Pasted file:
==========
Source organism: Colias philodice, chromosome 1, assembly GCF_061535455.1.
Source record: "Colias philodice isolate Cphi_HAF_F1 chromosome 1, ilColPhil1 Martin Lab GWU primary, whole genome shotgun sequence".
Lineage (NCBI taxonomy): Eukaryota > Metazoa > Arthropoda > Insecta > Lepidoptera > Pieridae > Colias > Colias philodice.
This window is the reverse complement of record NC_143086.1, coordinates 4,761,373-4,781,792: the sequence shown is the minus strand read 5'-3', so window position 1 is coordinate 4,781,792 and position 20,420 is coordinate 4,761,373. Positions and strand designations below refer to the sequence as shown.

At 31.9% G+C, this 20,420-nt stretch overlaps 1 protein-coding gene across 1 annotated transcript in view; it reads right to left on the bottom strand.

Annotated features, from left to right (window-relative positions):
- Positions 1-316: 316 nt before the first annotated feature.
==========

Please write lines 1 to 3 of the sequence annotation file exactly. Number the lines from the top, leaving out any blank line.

Source organism: Colias philodice, chromosome 1, assembly GCF_061535455.1.
Source record: "Colias philodice isolate Cphi_HAF_F1 chromosome 1, ilColPhil1 Martin Lab GWU primary, whole genome shotgun sequence".
Lineage (NCBI taxonomy): Eukaryota > Metazoa > Arthropoda > Insecta > Lepidoptera > Pieridae > Colias > Colias philodice.